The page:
Designing a Talk

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Designing a Talk

Designing a Talk

No matter how much I know about the subject or how long I have been in the field…

Designing a talk, a facilitation or an intensive workshop is always much more Demanding than Delivering it.

You’ve got to know what your learners need,
You’ve got to know what they might want.
You’ve got to know what the managers/organizers want.
You’ve got to know almost everything about the subject.
You’ve got to know what the learners might know about the subject.
You’ve got to know what other consultants might have shared.
You’ve got to know a lot about parallel fields and subjects.

Then you’ve got to plan, sequence the flow of principles and practices in a novel way.

You’ve got to put in the heavy stuff. You’ve got to place in the applications and the relevancy.You need to consider inclusivity, interaction and the memorability of the program.

At the end of it you’ve got to Deliver a dish that is as filling as steak, light as a salad and yet be finger-licking fun to participate in.

And remember, thunder and lightning will strike you down if you make do as if you’ve worked hard for it and fish for compliments.

 

My upcoming public workshops:http://www.informa-mea.com/hrsummit

Advanced Selling Skills in Vietnam: http://www.hospitalmanagementasia.com/cacnhadienthuyet?page=5

Appreciative Leadership in Vietnam: http://www.vmi.edu.vn/news/pid/49/search/page/1/id/4544

InSpire Like a CEO: http://www.genesistrainingevents.com/Raju/inspire.html

Appreciative Leadership: http://www.genesistrainingevents.com/Raju/AL.html

Corporate Storytelling in Dubai:http://www.hrsummitexpo.com/

Posts on Facebook: https://goo.gl/MXQEqU

Talks on You Tube: https://goo.gl/dVclfm

Choice Clips from the TV Show, ExPat InSights :  https://www.youtube.com/watch?v=vjf3sHaZBSo

 

A Story: A Country in Jail

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Though it is now history but it still doesn’t cease to amaze and awe me how some solo human beings were able grab oceans of injustice and flip them over for a better today and tomorrow. The only things that we as learners of leadership can look into are incidents of their lives and hope to get a glimpse of the power and spiritual structures of these giants. Here’s a peep into Nelson Mandela’s mindset from my book, the HeART of STORY.

“After spending nearly three decades in jail, a tall gaunt man steps out and announces to the world, “I was talking to another inmate in prison and he claimed unhappiness at having been unjustly locked in. At that moment, I had this amazing realization that it wasn’t I who was jailed for almost 30 years but it was my country, my nation that had been in chains much, much longer. This was the truth and it is my mission to free my country.”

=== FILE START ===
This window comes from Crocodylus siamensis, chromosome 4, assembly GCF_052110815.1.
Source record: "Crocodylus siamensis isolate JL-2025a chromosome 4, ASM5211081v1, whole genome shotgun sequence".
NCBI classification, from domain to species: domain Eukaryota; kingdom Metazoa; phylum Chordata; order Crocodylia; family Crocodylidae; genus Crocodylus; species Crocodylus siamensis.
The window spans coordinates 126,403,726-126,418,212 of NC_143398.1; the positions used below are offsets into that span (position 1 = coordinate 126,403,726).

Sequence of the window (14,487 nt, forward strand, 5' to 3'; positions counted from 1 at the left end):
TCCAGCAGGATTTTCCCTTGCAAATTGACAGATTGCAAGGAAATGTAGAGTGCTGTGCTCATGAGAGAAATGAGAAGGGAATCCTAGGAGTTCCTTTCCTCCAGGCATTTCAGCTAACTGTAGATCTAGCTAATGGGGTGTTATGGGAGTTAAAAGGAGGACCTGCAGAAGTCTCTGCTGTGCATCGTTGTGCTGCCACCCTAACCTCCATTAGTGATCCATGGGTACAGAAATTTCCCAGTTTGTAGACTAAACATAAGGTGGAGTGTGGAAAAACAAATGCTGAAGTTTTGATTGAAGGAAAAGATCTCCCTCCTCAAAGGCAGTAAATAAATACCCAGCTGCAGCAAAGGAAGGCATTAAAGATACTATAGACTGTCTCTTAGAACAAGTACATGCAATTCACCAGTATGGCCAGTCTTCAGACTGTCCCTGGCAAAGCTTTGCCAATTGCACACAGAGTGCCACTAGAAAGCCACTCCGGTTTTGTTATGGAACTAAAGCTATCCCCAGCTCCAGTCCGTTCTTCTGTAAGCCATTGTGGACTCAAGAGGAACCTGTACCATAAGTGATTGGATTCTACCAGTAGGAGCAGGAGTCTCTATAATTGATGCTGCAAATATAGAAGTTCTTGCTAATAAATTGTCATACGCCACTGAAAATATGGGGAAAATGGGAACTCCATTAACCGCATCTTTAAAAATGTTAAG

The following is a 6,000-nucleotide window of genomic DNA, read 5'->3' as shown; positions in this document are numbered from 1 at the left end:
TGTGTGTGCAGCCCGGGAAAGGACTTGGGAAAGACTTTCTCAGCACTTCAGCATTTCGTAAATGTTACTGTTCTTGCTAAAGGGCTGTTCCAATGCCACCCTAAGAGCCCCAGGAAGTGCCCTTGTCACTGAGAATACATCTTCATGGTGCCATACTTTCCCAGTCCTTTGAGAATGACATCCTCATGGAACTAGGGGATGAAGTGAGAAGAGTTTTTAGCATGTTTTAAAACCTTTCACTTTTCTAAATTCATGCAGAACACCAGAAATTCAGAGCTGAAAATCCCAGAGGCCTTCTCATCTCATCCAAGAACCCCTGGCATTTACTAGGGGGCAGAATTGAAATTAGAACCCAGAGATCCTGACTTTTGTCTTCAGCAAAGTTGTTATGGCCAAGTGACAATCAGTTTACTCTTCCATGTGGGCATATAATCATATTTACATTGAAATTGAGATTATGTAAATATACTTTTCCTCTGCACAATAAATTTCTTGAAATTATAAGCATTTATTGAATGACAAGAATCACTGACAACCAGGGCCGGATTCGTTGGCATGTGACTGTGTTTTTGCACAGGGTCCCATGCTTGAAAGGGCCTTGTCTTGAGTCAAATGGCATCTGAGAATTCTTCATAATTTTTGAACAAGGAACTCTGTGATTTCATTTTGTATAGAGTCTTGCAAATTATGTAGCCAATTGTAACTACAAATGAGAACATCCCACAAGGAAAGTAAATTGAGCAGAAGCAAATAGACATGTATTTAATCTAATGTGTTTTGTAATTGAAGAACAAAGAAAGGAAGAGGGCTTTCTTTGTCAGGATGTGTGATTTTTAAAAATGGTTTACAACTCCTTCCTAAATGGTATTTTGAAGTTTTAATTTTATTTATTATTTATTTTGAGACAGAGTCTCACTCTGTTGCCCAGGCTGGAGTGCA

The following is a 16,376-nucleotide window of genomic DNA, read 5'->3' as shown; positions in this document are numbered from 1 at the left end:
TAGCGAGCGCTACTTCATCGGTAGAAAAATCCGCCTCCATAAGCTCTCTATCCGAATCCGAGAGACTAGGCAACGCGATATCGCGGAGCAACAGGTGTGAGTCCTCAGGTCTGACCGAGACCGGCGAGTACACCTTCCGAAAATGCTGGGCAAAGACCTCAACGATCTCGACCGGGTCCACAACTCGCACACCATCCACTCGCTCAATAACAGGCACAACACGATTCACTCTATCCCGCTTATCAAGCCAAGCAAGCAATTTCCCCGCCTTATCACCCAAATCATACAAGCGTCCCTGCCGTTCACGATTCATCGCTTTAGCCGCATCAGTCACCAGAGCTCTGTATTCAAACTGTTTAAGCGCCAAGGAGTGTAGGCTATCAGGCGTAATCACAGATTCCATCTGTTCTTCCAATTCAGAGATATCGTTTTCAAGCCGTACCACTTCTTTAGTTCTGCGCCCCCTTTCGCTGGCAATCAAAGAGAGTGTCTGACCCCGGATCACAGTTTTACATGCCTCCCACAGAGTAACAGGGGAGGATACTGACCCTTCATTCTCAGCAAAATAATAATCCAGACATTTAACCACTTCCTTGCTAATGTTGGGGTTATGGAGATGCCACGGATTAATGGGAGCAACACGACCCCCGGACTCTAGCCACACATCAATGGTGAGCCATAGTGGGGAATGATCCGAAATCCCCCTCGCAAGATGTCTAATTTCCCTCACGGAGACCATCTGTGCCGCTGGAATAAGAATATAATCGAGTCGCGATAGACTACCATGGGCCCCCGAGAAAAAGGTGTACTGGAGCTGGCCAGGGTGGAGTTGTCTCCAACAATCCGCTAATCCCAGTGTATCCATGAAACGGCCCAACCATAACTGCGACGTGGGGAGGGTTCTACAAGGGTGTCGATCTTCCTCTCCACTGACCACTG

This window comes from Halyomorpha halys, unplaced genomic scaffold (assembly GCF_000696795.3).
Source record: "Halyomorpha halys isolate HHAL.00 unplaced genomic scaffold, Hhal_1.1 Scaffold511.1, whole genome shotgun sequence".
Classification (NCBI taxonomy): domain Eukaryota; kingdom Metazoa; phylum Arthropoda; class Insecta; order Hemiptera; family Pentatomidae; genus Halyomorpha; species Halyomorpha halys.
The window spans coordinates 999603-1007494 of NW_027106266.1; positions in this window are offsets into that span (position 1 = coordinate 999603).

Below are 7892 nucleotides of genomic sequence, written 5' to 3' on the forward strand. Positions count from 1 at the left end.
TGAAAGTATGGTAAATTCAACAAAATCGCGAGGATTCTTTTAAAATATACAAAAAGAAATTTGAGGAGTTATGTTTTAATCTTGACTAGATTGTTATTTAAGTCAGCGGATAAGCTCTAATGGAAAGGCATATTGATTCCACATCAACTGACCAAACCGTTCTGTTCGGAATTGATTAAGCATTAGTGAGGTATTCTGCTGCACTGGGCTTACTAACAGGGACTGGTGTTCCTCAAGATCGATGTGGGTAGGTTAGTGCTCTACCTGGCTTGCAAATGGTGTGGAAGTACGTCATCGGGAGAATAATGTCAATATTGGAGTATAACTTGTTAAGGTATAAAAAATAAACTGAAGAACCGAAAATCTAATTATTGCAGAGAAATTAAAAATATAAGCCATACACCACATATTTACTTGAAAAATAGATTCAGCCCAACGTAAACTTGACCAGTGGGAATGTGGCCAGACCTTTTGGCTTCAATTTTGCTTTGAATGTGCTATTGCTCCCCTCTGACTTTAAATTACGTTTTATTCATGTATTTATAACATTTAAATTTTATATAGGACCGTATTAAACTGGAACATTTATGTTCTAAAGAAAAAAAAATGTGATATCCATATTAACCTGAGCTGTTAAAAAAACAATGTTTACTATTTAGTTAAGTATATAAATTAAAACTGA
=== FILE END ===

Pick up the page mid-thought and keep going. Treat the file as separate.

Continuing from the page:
Every single day thereafter, until his death, Nelson “Madiba” Mandela travelled the world telling them the story of suffering, of sorrow, and of racial injustice until the world responded to the plight of 50 million South Africans.  He then went on to become that country’s president and to win the Nobel Peace Prize.  He remains a shining example of human rights activism.  During the last few decades of his life, as South Africans worked to heal and build their nation, Mandela’s mission became that of national storyteller.  He did not just talk the promoter’s talk.  He lived his talk, upholding the vision of everything that South Africa hoped to be. Without him weaving in the right values through repeated storytelling, his countrymen might not have gotten to know and love their nation as they do now.

These are powerful stories of influential leaders in their own fields and their ability to employ and leverage the power of authentic and heartfelt stories. Each of them promoted a different core Truth and exercised a unique style through various media, but every single one of them is a raconteur in his own right.”

I am glad you like that glimpse.

Friend and Author Ramon (Mon) Garcia feeding my ego.

Friend and Author Ramon (Mon) Garcia feeding my ego.

On September 2, in Yangon, Myanmar I will run a session on The Leader as a Storyteller for managers and leader-to-be at the Hospital Management Awards.

On Septemper 12, Mumbai, India I will run a session titled Change Your Stories, Change Your Lives targetted for people from all walks of lives who want to get a grab on what their aspirations are, what is currently happeneing in their lives and then maybe knead and mold their own futures.